Developmental Biology 07/2014; 394(1). DOI:10.1016/j.ydbio.2014.07.010 · 3.64 Impact Factor
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    ABSTRACT: There is considerable information about the spatial regulation of gene expression during pattern formation in animal development. Significantly less is known about temporal control, in part due to our inability to analyze gene activity in real time. Using a recently developed approach for the visualization of gene expression in living Drosophila embryos, we examined the well-known even-skipped stripe 2 expression pattern. Surprisingly, we observe that this classic pattern is quite transient and generated by discontinuous surges of transcriptional activity in individual cells. These results challenge a purely static framework for dissecting developmental programs and emphasize the importance of the dynamic features of pattern formation.
    Proceedings of the National Academy of Sciences 07/2014; 111(29):10598. DOI:10.1073/pnas.1410022111 · 9.81 Impact Factor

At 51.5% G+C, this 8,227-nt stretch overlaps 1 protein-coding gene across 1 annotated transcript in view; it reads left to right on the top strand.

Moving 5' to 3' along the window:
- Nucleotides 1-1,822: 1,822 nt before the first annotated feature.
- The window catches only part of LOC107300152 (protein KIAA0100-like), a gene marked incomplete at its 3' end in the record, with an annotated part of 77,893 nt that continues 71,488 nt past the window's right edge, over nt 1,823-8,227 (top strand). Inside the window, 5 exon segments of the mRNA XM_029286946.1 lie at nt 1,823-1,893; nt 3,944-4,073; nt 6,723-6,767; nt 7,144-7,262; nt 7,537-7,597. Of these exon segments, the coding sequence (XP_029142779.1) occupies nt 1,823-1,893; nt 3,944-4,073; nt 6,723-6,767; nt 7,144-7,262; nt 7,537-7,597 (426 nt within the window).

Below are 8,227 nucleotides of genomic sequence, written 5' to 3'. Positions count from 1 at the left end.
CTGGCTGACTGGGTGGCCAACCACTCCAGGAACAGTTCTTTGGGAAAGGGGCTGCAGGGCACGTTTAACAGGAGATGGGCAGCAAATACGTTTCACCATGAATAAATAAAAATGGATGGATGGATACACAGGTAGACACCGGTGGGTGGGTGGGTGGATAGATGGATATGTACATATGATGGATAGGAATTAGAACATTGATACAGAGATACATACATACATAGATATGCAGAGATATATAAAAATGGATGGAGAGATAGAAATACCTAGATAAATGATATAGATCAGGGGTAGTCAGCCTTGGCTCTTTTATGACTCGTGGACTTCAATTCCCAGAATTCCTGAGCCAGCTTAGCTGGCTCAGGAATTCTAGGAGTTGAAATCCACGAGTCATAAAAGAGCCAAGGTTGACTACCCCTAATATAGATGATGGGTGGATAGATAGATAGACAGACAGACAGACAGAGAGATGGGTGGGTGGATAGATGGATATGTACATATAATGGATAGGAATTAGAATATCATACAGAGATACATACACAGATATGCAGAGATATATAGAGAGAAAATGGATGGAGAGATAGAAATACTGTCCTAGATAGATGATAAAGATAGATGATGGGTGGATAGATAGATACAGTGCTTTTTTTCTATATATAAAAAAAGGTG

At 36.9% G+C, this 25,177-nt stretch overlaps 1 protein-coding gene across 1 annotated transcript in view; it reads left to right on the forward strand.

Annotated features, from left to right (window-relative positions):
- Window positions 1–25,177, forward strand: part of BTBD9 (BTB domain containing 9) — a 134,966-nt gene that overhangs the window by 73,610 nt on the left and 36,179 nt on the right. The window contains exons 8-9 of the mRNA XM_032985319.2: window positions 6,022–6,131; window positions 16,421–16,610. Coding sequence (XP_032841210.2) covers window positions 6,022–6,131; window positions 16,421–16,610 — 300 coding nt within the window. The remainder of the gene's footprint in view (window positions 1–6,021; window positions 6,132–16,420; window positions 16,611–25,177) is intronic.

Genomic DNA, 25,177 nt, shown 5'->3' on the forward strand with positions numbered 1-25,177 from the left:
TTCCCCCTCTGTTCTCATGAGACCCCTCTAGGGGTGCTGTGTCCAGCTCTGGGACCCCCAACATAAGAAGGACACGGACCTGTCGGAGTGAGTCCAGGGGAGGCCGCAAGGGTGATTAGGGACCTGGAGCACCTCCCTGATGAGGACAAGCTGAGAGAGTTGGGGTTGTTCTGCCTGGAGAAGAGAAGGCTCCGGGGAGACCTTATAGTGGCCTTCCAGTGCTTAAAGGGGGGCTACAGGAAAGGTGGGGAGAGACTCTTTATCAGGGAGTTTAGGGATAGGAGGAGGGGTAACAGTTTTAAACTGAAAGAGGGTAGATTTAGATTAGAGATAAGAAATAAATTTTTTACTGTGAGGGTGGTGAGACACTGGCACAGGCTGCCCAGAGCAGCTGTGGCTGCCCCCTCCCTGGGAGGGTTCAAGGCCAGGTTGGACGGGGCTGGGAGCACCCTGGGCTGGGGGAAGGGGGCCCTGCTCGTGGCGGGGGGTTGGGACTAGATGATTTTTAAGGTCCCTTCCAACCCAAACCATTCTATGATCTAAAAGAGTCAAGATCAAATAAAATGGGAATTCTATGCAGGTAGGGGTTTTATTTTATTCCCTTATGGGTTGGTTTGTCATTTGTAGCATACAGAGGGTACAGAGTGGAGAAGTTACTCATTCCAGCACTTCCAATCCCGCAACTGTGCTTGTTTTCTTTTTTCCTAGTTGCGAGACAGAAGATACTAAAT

• Michael Levine
    Science 07/2014; 345(6194):277. DOI:10.1126/science.1258143 · 31.48 Impact Factor
  • Michael Levine
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    ABSTRACT: Lucas et al. report the visualization of V(D)J recombination of the immunoglobulin heavy-chain gene (Igh) in living pro-B cells. Despite the huge distances separating V coding sequences from D-J sequences (∼2 Mb), the authors document an astonishingly rapid rate of remote associations. The key to speed is contraction of the Igh chromosomal domain. These findings provide a foundation for understanding long-range regulatory interactions in a variety of developmental processes, including the patterning of vertebrate limbs.
    Cell 07/2014; 158(2):243–244. DOI:10.1016/j.cell.2014.06.039 · 33.12 Impact Factor
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    Michael Levine · Claudia Cattoglio · Robert Tjian